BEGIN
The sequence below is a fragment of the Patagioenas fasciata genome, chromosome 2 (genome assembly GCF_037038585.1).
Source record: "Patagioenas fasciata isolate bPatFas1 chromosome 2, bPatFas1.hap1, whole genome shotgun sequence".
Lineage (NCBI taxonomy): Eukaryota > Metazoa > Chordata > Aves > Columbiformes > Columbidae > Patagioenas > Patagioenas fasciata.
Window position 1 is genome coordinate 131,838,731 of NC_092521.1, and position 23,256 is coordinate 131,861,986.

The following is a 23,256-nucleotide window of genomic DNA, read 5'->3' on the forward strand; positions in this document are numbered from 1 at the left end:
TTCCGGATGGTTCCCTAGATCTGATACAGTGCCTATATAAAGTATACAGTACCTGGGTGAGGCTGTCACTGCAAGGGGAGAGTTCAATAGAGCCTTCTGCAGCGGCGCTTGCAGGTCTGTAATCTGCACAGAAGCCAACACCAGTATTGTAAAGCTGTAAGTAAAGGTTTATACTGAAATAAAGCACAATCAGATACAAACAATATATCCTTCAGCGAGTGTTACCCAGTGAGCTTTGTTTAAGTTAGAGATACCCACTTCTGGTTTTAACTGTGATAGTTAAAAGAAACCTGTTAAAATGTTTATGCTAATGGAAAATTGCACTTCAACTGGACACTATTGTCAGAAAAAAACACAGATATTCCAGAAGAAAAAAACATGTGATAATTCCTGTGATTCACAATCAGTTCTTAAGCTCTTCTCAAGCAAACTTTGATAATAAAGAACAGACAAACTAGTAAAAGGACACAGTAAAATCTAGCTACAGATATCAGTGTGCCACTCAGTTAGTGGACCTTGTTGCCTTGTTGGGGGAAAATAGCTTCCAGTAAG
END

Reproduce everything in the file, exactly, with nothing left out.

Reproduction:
The sequence below is a fragment of the Patagioenas fasciata genome, chromosome 2 (genome assembly GCF_037038585.1).
Source record: "Patagioenas fasciata isolate bPatFas1 chromosome 2, bPatFas1.hap1, whole genome shotgun sequence".
Lineage (NCBI taxonomy): Eukaryota > Metazoa > Chordata > Aves > Columbiformes > Columbidae > Patagioenas > Patagioenas fasciata.
Window position 1 is genome coordinate 131,838,731 of NC_092521.1, and position 23,256 is coordinate 131,861,986.

The following is a 23,256-nucleotide window of genomic DNA, read 5'->3' on the forward strand; positions in this document are numbered from 1 at the left end:
TTCCGGATGGTTCCCTAGATCTGATACAGTGCCTATATAAAGTATACAGTACCTGGGTGAGGCTGTCACTGCAAGGGGAGAGTTCAATAGAGCCTTCTGCAGCGGCGCTTGCAGGTCTGTAATCTGCACAGAAGCCAACACCAGTATTGTAAAGCTGTAAGTAAAGGTTTATACTGAAATAAAGCACAATCAGATACAAACAATATATCCTTCAGCGAGTGTTACCCAGTGAGCTTTGTTTAAGTTAGAGATACCCACTTCTGGTTTTAACTGTGATAGTTAAAAGAAACCTGTTAAAATGTTTATGCTAATGGAAAATTGCACTTCAACTGGACACTATTGTCAGAAAAAAACACAGATATTCCAGAAGAAAAAAACATGTGATAATTCCTGTGATTCACAATCAGTTCTTAAGCTCTTCTCAAGCAAACTTTGATAATAAAGAACAGACAAACTAGTAAAAGGACACAGTAAAATCTAGCTACAGATATCAGTGTGCCACTCAGTTAGTGGACCTTGTTGCCTTGTTGGGGGAAAATAGCTTCCAGTAAG